We've already spoken about the many problems and challenges of the young protagonists. But where did you actually have the opportunity to laugh during the selection screenings?
Actually, there are some very entertaining, amusing films in our programme. Films that deal with serious issues while exhibiting a certain light-heartedness. In the Danish animation Mugge & vejfesten (Monty and the Street Party) by Anders Morgenthaler and Mikael Wulff, a boy wants to organise a big neighbourhood party to reconcile his disputed parents. The film is not particularly politically correct, there are nuns with beards on stilts and nudists who do parkour. Captivatingly, the film whisks you up into a colourful world full of absurd situations and wonderful punch lines.
The Brazilian film Alice Júnior by Gil Baroni also appears extremely light and humorous, despite the potential for conflict. Alice Júnior is a trans girl who goes her own way, and she does so in such an enticingly confident and cheeky manner. She herself copes fabulously with it, she is not a tortured character. It's the others who have a problem but Alice quickly teaches them how to get along with her. This is told in such a positive tone, which one unfortunately finds too rarely on the subject.
There is also plenty of opportunity to smile with the Australian film H is for Happiness by John Sheedy. The main character is Candice Phee: red hair, freckles, actually a modern Pippi Longstocking. Her parents are about to break up, and Candice has to deal with it and try to somehow stay happy. The film, like its heroine, is sassy and smart. At the same time, it has a great depth. A rousing opening film for the Generation Kplus programme.
This year, you've achieved a share of female directors amounting to 58%! Is that easily shaken out of your sleeve? Or is it hard work?
I am a feminist, and it is therefore not particularly difficult for me to select films made by women. In the screening process, I sometimes don't actually know exactly whether a film was made by a woman or a man, or anyone in-between. While I recognize that there is something tantamount to the “female gaze”, I personally do not have to consciously strive for gender justice or to programme a certain quota. I do think the "50/50 by 2020" goals towards parity in the film-industry are very good and an important tool for initiating necessary changes. What does it mean if more women in this world have access to a camera or are given funds to make a film? Especially in regions where women are completely under-represented in the film industry – which, frankly speaking, is almost everywhere. When films made by and with women become more present, what could that mean for our perception of the world?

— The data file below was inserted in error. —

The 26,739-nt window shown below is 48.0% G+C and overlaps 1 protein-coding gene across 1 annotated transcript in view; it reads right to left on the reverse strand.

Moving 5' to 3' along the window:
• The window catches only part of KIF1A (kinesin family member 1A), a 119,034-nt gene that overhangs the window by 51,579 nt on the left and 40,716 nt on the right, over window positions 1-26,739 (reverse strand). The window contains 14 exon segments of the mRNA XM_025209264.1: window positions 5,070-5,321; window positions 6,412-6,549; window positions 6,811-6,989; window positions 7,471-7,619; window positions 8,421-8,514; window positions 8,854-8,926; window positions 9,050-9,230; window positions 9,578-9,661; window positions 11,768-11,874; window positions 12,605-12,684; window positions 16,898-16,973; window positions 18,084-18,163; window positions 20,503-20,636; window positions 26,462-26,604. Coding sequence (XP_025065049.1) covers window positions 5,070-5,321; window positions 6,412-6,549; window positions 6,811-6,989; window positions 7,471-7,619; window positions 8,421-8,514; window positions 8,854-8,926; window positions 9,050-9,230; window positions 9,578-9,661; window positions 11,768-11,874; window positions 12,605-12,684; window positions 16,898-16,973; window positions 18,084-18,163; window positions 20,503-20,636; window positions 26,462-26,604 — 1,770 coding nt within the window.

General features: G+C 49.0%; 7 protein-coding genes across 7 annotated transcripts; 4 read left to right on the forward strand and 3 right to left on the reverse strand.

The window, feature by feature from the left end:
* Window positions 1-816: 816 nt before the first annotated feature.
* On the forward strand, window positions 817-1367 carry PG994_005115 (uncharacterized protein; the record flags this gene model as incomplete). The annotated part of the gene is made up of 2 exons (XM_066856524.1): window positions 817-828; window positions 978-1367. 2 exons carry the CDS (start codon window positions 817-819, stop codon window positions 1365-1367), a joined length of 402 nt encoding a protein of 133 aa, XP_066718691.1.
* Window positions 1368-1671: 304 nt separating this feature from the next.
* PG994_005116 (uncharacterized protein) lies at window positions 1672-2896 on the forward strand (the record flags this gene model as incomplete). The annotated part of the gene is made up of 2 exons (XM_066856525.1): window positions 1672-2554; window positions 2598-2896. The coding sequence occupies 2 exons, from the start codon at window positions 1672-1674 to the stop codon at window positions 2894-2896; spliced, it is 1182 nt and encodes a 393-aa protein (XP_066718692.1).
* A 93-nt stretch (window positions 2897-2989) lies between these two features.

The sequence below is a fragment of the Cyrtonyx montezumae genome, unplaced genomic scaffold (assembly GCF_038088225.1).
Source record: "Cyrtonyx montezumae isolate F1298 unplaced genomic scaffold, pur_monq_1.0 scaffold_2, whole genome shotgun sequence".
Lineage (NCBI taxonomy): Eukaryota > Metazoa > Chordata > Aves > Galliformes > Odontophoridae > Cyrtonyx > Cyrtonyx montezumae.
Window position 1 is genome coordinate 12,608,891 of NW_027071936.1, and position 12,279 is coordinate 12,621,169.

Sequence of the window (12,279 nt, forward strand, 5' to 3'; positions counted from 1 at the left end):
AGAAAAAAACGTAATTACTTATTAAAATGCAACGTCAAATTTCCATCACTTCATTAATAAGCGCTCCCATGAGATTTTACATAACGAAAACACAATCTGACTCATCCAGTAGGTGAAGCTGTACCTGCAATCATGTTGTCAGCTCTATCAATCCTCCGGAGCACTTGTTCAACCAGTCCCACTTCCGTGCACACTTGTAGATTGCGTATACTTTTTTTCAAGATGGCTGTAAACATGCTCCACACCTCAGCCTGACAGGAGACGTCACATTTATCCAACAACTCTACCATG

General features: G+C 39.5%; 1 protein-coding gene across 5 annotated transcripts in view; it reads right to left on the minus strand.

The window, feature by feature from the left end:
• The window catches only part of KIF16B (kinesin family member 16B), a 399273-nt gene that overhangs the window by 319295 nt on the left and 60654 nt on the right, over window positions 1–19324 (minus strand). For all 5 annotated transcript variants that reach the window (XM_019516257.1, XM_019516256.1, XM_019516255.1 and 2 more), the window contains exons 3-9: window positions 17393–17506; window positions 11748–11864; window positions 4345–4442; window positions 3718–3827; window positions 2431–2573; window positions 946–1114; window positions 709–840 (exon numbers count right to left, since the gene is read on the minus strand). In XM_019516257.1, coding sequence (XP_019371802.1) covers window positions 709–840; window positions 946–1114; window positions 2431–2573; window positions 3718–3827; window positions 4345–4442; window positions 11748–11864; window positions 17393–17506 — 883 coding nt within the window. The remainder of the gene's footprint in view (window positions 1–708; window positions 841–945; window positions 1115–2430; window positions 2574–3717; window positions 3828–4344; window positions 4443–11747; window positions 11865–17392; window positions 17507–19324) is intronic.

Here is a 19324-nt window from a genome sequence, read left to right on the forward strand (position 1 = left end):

So, this year's Generation programme is rich in female perspectives. The crew on the set of the debut film Mamá, mamá, mamá (Mum, Mum, Mum), by the Argentinean filmmaker Sol Berruerzon Pichon-Rivière, consisted exclusively of women. So did the cast of this sensitive, intimate drama, which addresses the themes of loss and grief. The female presence across the whole production is an unequivocally clear statement here. In Irmã (Sisters in the End of the World), the Brazilian director duo Luciana Mazeto and Vinicius Lopes, everything is bathed in a pink light that emanates from the arrival of an asteroid. Yet, before it gets that far, the two protagonists turn patriarchal world views upside down by virtue of pointedly written dialogues and stunning imagery.
As you see it, what will be remembered of this year's programme?
This is no time for ordinary cinema. Inevitably, the programme reflects the sheer urgency of the challenges, which confront us all, and the omnipresent states of emergency of the world we currently live in. And it is young people who are protesting everywhere. No matter where you look, you find them there on the frontline. They bring an incredible amount of energy, they make a difference, they say what must be said. You can see that in so many Generation films, but especially and very topically in the short film Comrades by Kanas Liu, straight from the streets of Hong Kong.
And, Rubika Shah's White Riot describes the anti-fascist struggle of the Rock against Racism movement in Great Britain in the 1970s. Moreover, it builds unmistakable bridges to current social challenges in the fight against racism and discrimination.
The brothers in Samuel Kishi Leopo's Los lobos hold on to their dreams tightly, even turning them into their strength, while they struggle to make a fresh start after emigrating from Mexico to the United States. Taking giant leaps and small steps, the heroines and heroes of the films battle against the prevailing conditions. And behind all these stories, there is always the important question that should resonate beyond the cinemas: Whose future is it?